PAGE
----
New Puppies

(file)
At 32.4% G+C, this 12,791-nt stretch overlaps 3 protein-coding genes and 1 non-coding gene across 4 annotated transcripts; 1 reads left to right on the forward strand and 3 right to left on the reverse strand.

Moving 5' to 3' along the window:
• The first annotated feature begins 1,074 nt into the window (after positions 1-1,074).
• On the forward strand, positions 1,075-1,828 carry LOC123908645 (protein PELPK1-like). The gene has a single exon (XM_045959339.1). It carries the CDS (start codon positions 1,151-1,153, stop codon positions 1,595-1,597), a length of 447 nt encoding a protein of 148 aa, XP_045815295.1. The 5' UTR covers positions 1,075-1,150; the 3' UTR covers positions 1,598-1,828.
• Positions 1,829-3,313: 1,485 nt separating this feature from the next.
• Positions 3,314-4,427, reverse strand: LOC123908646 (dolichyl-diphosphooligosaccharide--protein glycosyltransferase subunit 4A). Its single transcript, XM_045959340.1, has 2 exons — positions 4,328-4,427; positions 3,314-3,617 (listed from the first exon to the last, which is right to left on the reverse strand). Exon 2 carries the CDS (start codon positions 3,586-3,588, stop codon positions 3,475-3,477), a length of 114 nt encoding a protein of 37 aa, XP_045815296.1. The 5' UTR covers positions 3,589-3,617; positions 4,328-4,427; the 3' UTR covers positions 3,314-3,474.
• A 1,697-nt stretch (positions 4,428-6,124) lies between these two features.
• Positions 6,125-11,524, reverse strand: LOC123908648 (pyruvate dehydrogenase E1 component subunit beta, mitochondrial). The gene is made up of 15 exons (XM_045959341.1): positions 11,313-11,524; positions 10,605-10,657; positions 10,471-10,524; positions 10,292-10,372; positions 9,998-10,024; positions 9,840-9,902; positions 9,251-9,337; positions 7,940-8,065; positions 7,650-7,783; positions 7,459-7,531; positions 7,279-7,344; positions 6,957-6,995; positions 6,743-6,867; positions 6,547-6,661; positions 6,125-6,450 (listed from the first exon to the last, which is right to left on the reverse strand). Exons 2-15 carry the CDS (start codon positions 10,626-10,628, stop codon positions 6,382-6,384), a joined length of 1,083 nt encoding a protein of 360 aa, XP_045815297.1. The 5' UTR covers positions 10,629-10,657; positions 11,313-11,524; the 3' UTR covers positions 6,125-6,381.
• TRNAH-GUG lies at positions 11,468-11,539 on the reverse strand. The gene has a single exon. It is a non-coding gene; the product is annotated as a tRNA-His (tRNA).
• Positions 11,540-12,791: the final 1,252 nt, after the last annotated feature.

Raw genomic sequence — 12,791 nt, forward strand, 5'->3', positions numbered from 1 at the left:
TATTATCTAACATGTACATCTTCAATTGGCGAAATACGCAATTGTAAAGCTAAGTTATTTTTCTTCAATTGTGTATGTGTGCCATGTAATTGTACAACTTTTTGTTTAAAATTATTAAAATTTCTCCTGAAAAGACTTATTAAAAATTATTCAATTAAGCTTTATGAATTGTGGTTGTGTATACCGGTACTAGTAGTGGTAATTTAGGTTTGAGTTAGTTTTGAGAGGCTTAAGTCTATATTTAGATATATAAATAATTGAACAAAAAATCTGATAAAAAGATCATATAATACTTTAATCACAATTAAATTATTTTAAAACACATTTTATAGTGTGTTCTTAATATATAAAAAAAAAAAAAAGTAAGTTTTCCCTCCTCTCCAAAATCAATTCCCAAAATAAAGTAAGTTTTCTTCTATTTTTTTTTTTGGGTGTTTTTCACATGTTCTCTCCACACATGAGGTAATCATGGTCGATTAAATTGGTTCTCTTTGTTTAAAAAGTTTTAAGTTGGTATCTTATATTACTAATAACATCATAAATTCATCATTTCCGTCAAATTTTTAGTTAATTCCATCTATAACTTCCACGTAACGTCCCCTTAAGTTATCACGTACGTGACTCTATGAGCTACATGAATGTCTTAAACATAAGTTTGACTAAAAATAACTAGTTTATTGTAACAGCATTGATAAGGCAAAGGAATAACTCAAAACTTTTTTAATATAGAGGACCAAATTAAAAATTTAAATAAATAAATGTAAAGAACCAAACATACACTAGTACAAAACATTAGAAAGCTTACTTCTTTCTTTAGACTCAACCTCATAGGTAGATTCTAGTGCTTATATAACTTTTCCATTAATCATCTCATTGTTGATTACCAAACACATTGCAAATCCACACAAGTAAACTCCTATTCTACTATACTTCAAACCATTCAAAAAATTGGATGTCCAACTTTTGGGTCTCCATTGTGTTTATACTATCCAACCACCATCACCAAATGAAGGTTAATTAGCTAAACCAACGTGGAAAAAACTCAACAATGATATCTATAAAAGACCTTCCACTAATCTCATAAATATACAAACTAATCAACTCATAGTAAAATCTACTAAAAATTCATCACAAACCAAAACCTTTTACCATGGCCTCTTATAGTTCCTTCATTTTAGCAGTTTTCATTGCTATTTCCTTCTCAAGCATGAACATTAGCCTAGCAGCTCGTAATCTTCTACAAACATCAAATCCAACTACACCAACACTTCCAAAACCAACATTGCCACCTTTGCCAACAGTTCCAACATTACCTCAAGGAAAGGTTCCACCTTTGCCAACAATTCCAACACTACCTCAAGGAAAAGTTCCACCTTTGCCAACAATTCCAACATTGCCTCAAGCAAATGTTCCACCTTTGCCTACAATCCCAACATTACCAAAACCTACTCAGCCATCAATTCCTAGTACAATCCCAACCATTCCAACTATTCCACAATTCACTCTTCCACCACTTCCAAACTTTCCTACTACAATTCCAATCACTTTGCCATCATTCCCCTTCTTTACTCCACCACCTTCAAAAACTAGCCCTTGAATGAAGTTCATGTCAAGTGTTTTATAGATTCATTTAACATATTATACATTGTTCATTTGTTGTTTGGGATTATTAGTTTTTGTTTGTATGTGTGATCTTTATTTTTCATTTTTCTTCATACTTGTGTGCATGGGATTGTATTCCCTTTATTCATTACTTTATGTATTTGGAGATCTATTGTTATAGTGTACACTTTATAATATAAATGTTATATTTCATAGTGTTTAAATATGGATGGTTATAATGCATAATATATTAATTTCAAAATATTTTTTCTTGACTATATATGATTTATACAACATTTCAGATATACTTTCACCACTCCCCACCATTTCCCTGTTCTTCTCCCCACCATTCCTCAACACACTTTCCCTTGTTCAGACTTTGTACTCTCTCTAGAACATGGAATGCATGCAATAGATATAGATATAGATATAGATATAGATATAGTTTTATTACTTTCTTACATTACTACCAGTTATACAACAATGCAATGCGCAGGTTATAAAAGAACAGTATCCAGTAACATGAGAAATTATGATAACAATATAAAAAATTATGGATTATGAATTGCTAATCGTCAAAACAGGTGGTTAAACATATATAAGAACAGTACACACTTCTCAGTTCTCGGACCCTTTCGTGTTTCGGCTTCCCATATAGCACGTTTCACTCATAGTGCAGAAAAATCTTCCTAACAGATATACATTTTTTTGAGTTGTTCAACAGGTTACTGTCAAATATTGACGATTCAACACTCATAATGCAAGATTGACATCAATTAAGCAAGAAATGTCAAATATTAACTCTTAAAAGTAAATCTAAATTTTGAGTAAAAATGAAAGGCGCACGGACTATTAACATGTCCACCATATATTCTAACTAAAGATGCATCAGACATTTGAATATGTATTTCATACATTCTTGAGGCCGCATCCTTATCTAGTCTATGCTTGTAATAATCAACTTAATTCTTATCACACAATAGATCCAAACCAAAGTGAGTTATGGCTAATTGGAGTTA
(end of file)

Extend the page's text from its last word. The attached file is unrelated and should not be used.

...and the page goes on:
A new litter of puppies can be very exciting for your family.  Newborn puppies are one of the most adorable sights to see.  During the first few weeks, puppies do not move around much.  They spend most of their time nursing & sleeping.  This is good for the mother as well, since she needs the time to rest and recuperate from the birthing process.  She may have some bloody discharge for a few days after giving birth.  This is normal; however, if the discharge increases significantly or continues longer than a week, consult your veterinarian.  It is not a bad idea to have the mother and litter checked out by your vet, either.  This is especially true for first litters.  About two weeks before she is expected to give birth, switch your dog’s food to a puppy formula.  Keep her on puppy food throughout the time she nurses her litter.  This helps give her the nutrition she needs to keep healthy while producing nourishing milk for her litter.  Every litter has at least one runt.  It is common for these smaller puppies to get pushed out while trying to feed.  Be careful as it is not good for newborn pups to be constantly handled.  By taking care and making sure the runt has an opportunity to feed, you can ensure that the entire litter thrives.  It’s not good to constantly handle new puppies, but if you notice that any of them are weaker than the others, you may want to give that pup a little extra attention. Pick that puppy up if you suspect that it is not getting enough food. A puppy that flops in your hand needs to be encouraged to nurse. You may have to hold the puppy on a teat and squeeze the teat to get milk into the puppy’s mouth. Keep the puppy nursing for as long as possible. This may need to be done several times a day, but within a couple of days, the puppy should begin to willingly seek out its mother and fight the others to nurse. Be mindful of the fatter puppies. They will push the other puppies off of a teat to claim it for themselves. You may want to regulate them. It’s also a good idea to put the smaller puppies up to nurse while the bigger ones are sleeping. That way, they don’t waste as much energy fighting to eat. Don’t be alarmed to hear the puppies squealing and grunting or the mother whining. Most of the time, they are simply communicating. High-pitched squeals for several minutes will indicate that a puppy may be in trouble. If the mother is very worried, she will sound more panicked than she does when she’s whining at the puppies to come nurse.

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